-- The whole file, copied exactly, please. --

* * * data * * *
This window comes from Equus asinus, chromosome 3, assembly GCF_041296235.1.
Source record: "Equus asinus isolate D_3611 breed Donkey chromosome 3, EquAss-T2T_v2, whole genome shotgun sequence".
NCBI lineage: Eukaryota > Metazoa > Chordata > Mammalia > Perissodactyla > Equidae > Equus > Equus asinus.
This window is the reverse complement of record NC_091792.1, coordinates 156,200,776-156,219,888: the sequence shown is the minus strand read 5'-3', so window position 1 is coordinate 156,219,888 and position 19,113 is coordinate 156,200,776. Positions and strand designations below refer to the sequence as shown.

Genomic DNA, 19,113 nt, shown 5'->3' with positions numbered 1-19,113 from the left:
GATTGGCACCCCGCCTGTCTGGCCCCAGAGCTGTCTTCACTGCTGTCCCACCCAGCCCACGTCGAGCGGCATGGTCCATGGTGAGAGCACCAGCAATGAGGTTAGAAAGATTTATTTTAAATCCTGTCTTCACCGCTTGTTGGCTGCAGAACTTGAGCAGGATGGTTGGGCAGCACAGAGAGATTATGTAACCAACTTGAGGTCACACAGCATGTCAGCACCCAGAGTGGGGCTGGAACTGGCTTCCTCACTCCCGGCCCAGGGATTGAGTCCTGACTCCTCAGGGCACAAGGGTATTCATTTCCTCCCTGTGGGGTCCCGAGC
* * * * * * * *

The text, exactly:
This window comes from Equus asinus, chromosome 3, assembly GCF_041296235.1.
Source record: "Equus asinus isolate D_3611 breed Donkey chromosome 3, EquAss-T2T_v2, whole genome shotgun sequence".
NCBI lineage: Eukaryota > Metazoa > Chordata > Mammalia > Perissodactyla > Equidae > Equus > Equus asinus.
This window is the reverse complement of record NC_091792.1, coordinates 156,200,776-156,219,888: the sequence shown is the minus strand read 5'-3', so window position 1 is coordinate 156,219,888 and position 19,113 is coordinate 156,200,776. Positions and strand designations below refer to the sequence as shown.

Genomic DNA, 19,113 nt, shown 5'->3' with positions numbered 1-19,113 from the left:
GATTGGCACCCCGCCTGTCTGGCCCCAGAGCTGTCTTCACTGCTGTCCCACCCAGCCCACGTCGAGCGGCATGGTCCATGGTGAGAGCACCAGCAATGAGGTTAGAAAGATTTATTTTAAATCCTGTCTTCACCGCTTGTTGGCTGCAGAACTTGAGCAGGATGGTTGGGCAGCACAGAGAGATTATGTAACCAACTTGAGGTCACACAGCATGTCAGCACCCAGAGTGGGGCTGGAACTGGCTTCCTCACTCCCGGCCCAGGGATTGAGTCCTGACTCCTCAGGGCACAAGGGTATTCATTTCCTCCCTGTGGGGTCCCGAGC